Program Note

In a quartet nicknamed “the Joke” one might expect as much. The nickname of the E-flat major quartet Op. 33 No. 2 refers to the ending of its last movement, but Haydn plays at being a delightful trickster in three of the four movements.

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Post

Our first violinist Mark Steinberg introduces the Fragments Project

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Program Note

Haydn composed this music around the same time as the two opus 77 quartets, which were meant to be part of a six-quartet set; presumably, then, this work would have been a third quartet in that set. In failing health, the composer subsequently allowed the fragment to be published by itself, as opus 103.

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Project

…the composite work comprising Haydn’s music and Mark Strand’s poetry forms an integrated artistic whole, with poetry and music symbiotically entwined…

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Program Note

Haydn’s Seven Last Words of Christ, one of the composer’s most profound works, has its genesis in an unusual commission.

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Program Note

By 1790, when the Op. 64 set of six string quartets was published, Haydn was writing to satisfy a great demand for his music throughout Europe. These were to be among the final works he wrote as a servant.

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Program Note

Coming fast on the heels of two earlier sets (opus 9 and opus 17), the opus 20 quartets are arguably Haydn’s first quartet masterpieces. They make the fullest use of four completely independent voices (in his earlier quartets Haydn would often fuse the viola and cello parts together to be one line), employ a much expanded range of texture and dynamics, and show for the first time the composer’s flexibility in phrase length and structure, with all its attendant capacity for wit and surprise.

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Program Note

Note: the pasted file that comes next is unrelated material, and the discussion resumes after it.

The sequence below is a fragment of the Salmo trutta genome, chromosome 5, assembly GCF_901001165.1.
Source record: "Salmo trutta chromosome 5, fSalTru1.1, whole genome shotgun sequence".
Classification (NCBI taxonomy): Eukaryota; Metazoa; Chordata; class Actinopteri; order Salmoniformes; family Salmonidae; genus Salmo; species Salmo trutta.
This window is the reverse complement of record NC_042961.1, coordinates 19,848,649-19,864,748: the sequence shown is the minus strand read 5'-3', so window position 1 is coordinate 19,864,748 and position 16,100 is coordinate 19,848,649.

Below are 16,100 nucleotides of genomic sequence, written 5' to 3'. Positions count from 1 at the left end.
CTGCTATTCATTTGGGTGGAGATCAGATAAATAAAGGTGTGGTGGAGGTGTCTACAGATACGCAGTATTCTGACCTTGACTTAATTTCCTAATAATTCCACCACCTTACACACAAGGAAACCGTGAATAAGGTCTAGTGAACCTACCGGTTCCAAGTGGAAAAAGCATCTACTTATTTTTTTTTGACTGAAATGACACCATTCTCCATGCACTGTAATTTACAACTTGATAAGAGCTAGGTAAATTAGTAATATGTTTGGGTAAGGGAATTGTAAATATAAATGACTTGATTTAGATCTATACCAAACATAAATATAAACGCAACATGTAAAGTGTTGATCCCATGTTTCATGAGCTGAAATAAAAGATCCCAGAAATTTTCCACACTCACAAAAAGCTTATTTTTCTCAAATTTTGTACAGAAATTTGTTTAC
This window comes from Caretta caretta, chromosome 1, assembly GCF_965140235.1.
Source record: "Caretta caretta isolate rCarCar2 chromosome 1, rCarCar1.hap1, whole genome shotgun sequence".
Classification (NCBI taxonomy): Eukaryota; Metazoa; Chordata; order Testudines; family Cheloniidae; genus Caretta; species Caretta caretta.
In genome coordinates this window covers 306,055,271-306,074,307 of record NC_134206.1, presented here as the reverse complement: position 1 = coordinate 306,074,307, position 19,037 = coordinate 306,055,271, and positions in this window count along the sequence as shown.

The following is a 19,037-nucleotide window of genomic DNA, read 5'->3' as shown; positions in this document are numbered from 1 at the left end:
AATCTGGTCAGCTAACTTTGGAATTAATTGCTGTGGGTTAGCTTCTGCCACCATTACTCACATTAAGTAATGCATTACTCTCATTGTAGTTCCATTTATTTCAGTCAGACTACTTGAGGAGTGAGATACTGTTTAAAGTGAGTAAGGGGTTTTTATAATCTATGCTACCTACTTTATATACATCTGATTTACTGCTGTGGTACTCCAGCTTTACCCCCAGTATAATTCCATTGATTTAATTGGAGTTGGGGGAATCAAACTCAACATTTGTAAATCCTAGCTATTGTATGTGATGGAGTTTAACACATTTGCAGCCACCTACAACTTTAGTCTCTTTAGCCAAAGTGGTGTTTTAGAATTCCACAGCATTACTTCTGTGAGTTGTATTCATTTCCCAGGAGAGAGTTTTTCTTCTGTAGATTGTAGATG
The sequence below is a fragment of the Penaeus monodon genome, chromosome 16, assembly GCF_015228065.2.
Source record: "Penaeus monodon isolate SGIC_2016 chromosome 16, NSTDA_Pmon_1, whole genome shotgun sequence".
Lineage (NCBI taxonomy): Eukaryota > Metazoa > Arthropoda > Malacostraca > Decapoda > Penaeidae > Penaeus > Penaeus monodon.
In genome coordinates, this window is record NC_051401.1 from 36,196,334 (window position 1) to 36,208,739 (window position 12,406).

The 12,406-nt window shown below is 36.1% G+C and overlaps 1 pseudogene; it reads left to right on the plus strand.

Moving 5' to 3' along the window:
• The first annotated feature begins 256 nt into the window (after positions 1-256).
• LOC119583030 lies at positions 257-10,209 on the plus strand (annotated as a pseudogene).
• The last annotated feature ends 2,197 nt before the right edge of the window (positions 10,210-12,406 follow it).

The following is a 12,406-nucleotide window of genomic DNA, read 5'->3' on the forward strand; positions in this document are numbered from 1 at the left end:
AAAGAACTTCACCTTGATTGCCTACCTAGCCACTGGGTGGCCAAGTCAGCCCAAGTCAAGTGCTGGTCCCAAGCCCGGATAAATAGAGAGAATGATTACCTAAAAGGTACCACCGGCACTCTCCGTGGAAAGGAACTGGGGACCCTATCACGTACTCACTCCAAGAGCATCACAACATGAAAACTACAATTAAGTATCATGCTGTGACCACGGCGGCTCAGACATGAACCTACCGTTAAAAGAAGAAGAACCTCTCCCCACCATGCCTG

In fact, the six opus 76 Quartets were not written for the public, but were commissioned by the Hungarian Count Erdödy, who enjoyed having them to himself for two years (in the meantime, Haydn cannily sold them to two separate publishers in London and Vienna). As a set, they are unquestionably the most popular and most often performed of his many quartets, and some would say his greatest quartet masterpieces as well.

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Program Note

The present quartet, the so-called “Quinten” Quartet shares its d minor, significantly, with Mozart’s K421 quartet, dedicated to Haydn, and Bach’s Art of Fugue. Its first movement evinces a seriousness of style and a learned aspect fully resonant with these earlier masterpieces.

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Program Note

The six opus 64 quartets straddle this moment of change. Haydn wrote the last two of these quartets (including the celebrated “Lark” quartet) with the London public in view, while the first four are still the creation of Haydn the court composer. The Quartet in B-flat, opus 64 number 3, displays characteristics worthy of both milieus: its extroverted brilliance would play well to a large hall, but it retains the characteristics of the genius of the Esterhaza laboratory: curiosity, experiment, innovation.

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Program Note

Joseph Haydn’s opus 33 string quartets are widely held to be the first set wherein the composer displayed full maturity in his mastery of the form – this in spite of their brilliantly experimental opus 20 precursors. The opus 33 quartets are dubbed “Gli Scherzi”, a reference to Haydn’s replacement of the more usual Minuet movement with a lighter, quicker Scherzo in each work.

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Recording

Listen to clips: Quartet in E-Flat, Opus 71 #3 [First Movement] Quartet in D, Opus 71 #2 [First Movement] To purchase this recording, contact Misha Amory at mishaamory@gmail.com . $15 per CD plus $2 S&H.

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